Rewriting history

Sir Richard Sykes, former chairman of GlaxoSmithKline (GSK), was desperately back peddling yesterday on remarks he was reported to have made in the weekend press to the effect that he was forced into the GSK merger by a deal hungry City. I must say, that's not the way I remember it, with Sir Richard, in typically robust form, presenting the merger as an absolutely essential piece of industrial restructuring. Yet here he is all these years later suggesting it was all a big mistake and what's more that he half thought as much at the time.

His opposite number at Smith Kline Beecham, Jan Leschly, was by contrast not at all keen on the get-together even at the time, if only because he knew it would lead to his own demise. But Sir Richard was full on, and if he had any doubts at all, he was extraordinarily good at hiding them. This was not just about creating shareholder value, he insisted; it was also for the good of UK plc and the long term health of Britain's science base. Frankly, this was always dewy eyed nonsense, but it convinced the prime minister and it certainly inspired the City.

The reality is that like most mergers, the marriage of Glaxo Welcome with Smith Kline Beecham has yet to create any value at all. Though the deal has succeeded in delivering substantial cost cuts, the jury is still very much out on whether it has noticeably improved the drug development rate. This was the public interest benefit on which the deal was justified, yet as ever, the business of crunching together two such culturally different and product diverse companies has proved demoralising, traumatic and highly disruptive. The City never seems to learn, and nor do the chief executives that serve it; like marriage, mergers are a triumph of hope over experience.

Unsurprisingly, GSK is more than a little irritated by Sir Richard's remarks, which break the convention that former executives don't publicly comment on the affairs of their successors, especially in derogatory terms. Yesterday, Sir Richard - now rector of Imperial College, London - moved to repair the damage. His remarks had been misunderstood or taken out of context. In fact he was 100 per cent behind the merger when he was chairman and remains so now. He didn't say it, but you can almost hear him thinking it; and if I were still in charge, GSK wouldn't be in the mess it is today.

The truth is that mergers of large companies are extraordinarily difficult to engineer with any success. As Sir Richard's treatise for Tomorrow's Company on restoring trust in stock market investment observes, hardly any of them work. I won't say that GSK has proved the old rule anew, because there are signs of the pharmaceuticals leviathan finally beginning to come together with better product development rates and improving morale. But it's taken an awfully long time and I'm not sure whether the two companies wouldn't have been better off alone.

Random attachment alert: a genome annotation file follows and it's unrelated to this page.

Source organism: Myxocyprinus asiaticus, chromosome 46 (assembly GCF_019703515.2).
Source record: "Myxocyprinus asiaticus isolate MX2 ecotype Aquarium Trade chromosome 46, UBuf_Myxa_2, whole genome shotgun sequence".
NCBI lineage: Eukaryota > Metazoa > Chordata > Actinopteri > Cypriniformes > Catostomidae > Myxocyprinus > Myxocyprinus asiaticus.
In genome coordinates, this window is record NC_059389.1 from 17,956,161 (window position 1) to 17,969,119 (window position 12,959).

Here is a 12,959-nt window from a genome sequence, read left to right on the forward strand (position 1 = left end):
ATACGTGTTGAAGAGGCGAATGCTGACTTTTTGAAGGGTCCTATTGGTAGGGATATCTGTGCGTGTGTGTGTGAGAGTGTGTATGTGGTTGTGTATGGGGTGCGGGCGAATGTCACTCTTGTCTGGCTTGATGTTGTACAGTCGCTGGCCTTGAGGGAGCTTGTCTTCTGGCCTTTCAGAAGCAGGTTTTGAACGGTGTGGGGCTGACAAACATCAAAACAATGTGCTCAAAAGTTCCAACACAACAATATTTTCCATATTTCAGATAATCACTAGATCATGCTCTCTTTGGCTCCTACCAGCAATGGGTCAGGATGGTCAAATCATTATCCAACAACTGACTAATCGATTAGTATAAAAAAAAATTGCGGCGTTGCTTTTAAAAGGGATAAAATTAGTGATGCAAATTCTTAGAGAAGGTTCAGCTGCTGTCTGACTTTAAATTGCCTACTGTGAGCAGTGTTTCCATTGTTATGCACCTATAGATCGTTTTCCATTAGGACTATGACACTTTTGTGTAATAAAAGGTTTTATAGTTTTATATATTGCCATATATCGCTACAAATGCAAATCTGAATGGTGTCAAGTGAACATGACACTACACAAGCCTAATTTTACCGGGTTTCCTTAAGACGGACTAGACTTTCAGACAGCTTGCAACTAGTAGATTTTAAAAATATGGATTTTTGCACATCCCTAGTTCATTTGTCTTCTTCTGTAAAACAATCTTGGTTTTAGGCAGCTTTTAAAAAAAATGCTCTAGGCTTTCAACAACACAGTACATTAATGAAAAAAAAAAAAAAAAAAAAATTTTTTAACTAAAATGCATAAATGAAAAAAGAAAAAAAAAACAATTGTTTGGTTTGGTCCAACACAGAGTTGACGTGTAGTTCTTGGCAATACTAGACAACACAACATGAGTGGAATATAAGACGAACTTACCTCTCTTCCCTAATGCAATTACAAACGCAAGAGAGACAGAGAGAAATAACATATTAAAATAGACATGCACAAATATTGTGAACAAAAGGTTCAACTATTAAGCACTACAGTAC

The latest public relations disaster, under which the company stands accused of misleading doctors over the side effects of one of its main products, would surely not have happened in the old Glaxo Wellcome. Much of the row over executive pay also has its genesis in the very different corporate culture that existed in Smith Kline Beecham. Sir Richard was right first time. Directors should be much more wary of the siren calls of fee hungry investment bankers than they are.

Green's surplus cash

A furious Philip Green phones to say I had it completely wrong in Saturday's column when I suggested that the great bulk of the £1.1bn he and his family are putting up for equity in the M&S bid would be borrowed money. Every penny of equity for both the Bhs and Arcadia takeovers was his own money, Mr Green insists, and the same would be true for M&S. It's hard to figure out quite how the retail financier has made such a large amount of surplus lolly, but if that's what he says, then I'm only too happy to accept it's true. Mr Green is plainly a great deal richer than I'd imagined. It would seem that he doesn't even need to give the banks a charge over his Bhs and Arcadia assets to fund his share of the bid. Even Bill Gates, who everyone assumes to be the world's richest man, would struggle to produce such a mountain of unencumbered, ready cash.

jeremy.warner@independent.co.uk